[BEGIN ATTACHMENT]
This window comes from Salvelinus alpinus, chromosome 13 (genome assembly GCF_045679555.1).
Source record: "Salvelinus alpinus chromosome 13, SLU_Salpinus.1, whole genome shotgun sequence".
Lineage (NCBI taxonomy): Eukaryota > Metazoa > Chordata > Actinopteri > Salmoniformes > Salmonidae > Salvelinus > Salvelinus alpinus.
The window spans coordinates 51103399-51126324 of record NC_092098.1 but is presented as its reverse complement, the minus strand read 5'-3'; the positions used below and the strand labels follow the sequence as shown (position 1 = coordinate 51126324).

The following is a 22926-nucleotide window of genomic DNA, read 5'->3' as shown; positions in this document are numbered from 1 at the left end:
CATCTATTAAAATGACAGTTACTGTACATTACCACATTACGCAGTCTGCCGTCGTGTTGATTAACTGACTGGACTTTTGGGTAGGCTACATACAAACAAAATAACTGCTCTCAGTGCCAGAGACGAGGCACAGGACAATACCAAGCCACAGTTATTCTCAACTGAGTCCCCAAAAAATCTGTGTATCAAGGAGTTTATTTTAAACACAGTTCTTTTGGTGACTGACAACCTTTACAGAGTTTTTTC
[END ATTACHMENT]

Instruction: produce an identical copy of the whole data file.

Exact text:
This window comes from Salvelinus alpinus, chromosome 13 (genome assembly GCF_045679555.1).
Source record: "Salvelinus alpinus chromosome 13, SLU_Salpinus.1, whole genome shotgun sequence".
Lineage (NCBI taxonomy): Eukaryota > Metazoa > Chordata > Actinopteri > Salmoniformes > Salmonidae > Salvelinus > Salvelinus alpinus.
The window spans coordinates 51103399-51126324 of record NC_092098.1 but is presented as its reverse complement, the minus strand read 5'-3'; the positions used below and the strand labels follow the sequence as shown (position 1 = coordinate 51126324).

The following is a 22926-nucleotide window of genomic DNA, read 5'->3' as shown; positions in this document are numbered from 1 at the left end:
CATCTATTAAAATGACAGTTACTGTACATTACCACATTACGCAGTCTGCCGTCGTGTTGATTAACTGACTGGACTTTTGGGTAGGCTACATACAAACAAAATAACTGCTCTCAGTGCCAGAGACGAGGCACAGGACAATACCAAGCCACAGTTATTCTCAACTGAGTCCCCAAAAAATCTGTGTATCAAGGAGTTTATTTTAAACACAGTTCTTTTGGTGACTGACAACCTTTACAGAGTTTTTTC